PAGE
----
Director James Gray only brings out a film every few years or so, but his steadfastly independent and uncategorizable movies have always been of a generally high quality even if they didn’t work in one area or another. The same can be said about his new film, The Immigrant: the movie is beautifully shot and the attention to period detail truly envelopes the viewer in the world of early 20th century New York City. It’s a shame then that his overly florid, melodramatic script and inconsistently developed characters sink what could have been a compelling tale of one woman’s attempt to find first freedom and then salvation in a country unknown to her.
The Immigrant is very different in many ways from earlier Gray films like We Own the Night and Two Lovers: it is a period piece as mentioned above, and it’s the first movie from the director to center around a female protagonist. That woman is Ewa (Marion Cotillard), a Polish Catholic immigrant who we find on Ellis Island with her sister Magda (Angela Sarafyan) as the two wait to be allowed into the United States. But Magda has tuberculosis and is whisked off to the island’s hospital for at least six months, while reports of Ewa’s questionable moral behavior on the ship over to the States make her a candidate for deportation right away – until a guardian angel of sorts named Bruno Weiss (Joaquin Phoenix) steps in to grease some palms and escort Ewa to New York City.
Right off the bat our feelings about Ewa are confused: is she a woman of “low morals” or a saintly and innocent beauty who just wants to be reunited with her sister and is seemingly afraid of everything around her? The answer sort of becomes clear when Bruno, who runs a downtown cabaret theater that is basically a front for a brothel – quickly drafts Ewa into service as one of his prostitutes. Ewa goes along, hoping that she’ll earn enough money to help get her sister out of quarantine once she’s recovered. But complicating matters is Orlando (Jeremy Renner), a stage magician whose fondness for and kindness toward Ewa soon tempts her toward breaking away from the unstable Bruno and making a new life for herself.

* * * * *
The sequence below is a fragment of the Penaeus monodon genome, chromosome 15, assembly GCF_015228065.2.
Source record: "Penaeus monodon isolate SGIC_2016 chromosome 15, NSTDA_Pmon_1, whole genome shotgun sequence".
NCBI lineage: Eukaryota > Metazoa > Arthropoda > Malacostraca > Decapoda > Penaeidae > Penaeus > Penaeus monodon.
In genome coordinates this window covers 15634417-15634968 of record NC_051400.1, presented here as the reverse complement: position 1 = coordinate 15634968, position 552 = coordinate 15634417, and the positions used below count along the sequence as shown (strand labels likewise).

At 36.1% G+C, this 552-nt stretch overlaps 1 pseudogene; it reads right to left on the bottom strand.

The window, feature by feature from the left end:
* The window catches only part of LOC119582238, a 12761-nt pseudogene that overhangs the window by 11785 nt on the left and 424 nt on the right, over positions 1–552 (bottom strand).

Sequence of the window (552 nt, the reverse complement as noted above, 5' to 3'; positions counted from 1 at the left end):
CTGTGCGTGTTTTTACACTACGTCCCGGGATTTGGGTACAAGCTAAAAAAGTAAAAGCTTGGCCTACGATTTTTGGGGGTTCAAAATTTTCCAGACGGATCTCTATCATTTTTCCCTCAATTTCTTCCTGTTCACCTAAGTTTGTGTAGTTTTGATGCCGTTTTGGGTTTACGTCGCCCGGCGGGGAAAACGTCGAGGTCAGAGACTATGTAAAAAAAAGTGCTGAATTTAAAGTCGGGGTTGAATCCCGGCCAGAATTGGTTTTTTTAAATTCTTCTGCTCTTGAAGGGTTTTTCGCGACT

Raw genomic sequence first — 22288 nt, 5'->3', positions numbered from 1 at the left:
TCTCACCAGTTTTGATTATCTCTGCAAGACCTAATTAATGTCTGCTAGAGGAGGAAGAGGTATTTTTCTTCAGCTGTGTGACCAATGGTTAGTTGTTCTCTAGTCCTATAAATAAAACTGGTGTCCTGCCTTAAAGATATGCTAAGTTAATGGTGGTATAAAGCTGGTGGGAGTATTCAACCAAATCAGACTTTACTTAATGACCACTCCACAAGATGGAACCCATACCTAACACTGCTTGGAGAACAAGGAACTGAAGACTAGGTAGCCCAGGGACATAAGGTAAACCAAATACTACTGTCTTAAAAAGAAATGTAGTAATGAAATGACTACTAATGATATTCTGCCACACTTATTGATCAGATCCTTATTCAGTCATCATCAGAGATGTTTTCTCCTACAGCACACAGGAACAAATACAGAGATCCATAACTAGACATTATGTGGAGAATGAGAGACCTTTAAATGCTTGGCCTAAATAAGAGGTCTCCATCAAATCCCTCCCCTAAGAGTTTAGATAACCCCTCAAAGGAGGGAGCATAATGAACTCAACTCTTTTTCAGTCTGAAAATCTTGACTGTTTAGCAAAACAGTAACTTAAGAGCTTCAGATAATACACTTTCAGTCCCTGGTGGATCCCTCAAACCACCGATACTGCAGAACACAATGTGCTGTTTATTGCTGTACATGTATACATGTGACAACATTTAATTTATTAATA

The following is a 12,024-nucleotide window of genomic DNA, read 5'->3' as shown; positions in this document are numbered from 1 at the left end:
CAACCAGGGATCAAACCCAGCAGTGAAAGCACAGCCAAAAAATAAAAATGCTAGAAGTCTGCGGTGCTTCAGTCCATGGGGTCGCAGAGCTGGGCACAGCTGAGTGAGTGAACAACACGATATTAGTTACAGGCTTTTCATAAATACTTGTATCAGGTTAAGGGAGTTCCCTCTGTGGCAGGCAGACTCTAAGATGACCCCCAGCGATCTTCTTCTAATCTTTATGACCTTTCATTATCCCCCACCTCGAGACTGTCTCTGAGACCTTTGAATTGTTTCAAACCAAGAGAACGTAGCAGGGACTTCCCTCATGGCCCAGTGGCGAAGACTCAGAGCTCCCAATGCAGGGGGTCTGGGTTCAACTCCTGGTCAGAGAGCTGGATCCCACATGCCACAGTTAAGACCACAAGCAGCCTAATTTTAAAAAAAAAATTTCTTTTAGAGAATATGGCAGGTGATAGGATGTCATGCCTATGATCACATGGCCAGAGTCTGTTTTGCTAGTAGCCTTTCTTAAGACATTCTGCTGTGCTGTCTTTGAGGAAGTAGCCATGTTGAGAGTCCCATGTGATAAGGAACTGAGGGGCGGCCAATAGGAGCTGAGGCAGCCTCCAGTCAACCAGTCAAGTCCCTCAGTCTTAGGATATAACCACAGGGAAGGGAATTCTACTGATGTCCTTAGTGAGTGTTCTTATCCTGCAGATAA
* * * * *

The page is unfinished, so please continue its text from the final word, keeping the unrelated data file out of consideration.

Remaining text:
Did I mention that Orlando is also Bruno’s cousin? One of the strange quirks of The Immigrant is how small it seems despite the expansive setting Gray is working with. Gray’s previous films are all more or less intimate character pieces, but here the coziness of the situation seems off. So does Renner’s work, for that matter: his is the most aggressively modern of the three major performances and there is so little real spark between him and Cotillard that you never feel the urgency of either his professed desire for her or her yearning to run away with him.
That leads to the problem I mentioned earlier: all of these characters come off as vaguely suffering from multiple personality disorder. Cotillard, while at first emotionally vulnerable as always, later turns either oddly passive or coldly calculating, depending on the scene, while Phoenix — a tremendous actor who gives one of his least effective performances here – is all over the map, veering from borderline psychopath to charming salesman to broken-hearted man-boy for no discernible reason. Neither character evolves as much as they simply act out what is required for the scene, with only the movie’s ending – a confrontation between the two in which they both come to a kind of self-realization – providing some glimpse of the more coherent arcs that might have been available.
For the 100 minutes or so before that, however, The Immigrant slowly turns into a slog. Ewa ping-pongs for most of the second act between Bruno (somewhat inexplicably, since he just becomes crueler and crueler) and the substance-free Orlando, with Gray piling on a lot of little incidents – an arrest, a fight in the cabaret, a murder, a chase by the cops through the tunnels underneath Central Park – that just pass by without adding much to the main narrative. Yes, it’s lovely to look at (courtesy of DP deluxe Darius Khondji) and Cotillard’s natural beauty is highlighted by the dusky light in which Gray surrounds her, but the situations and the characters don’t resonate like they should.
Perhaps that’s the problem in a nutshell: while Gray has said that The Immigrant, like all his films, is deeply personal (many of the story’s admittedly rich trove of details came from his grandfather, who came through Ellis Island in 1923), he doesn’t seem to connect all that well to his characters – unlike the more contemporary people we’ve met in his other films. Their motivations and inner lives are maddeningly unclear, which makes for an extreme break with their overstuffed, operatic surroundings and story points. With The Immigrant, Gray attempts to make a half-hearted epic but falls back on some of the devices of his earlier, grittier movies, and both impulses end up fighting each other.
The Immigrant opens on Friday, May 16.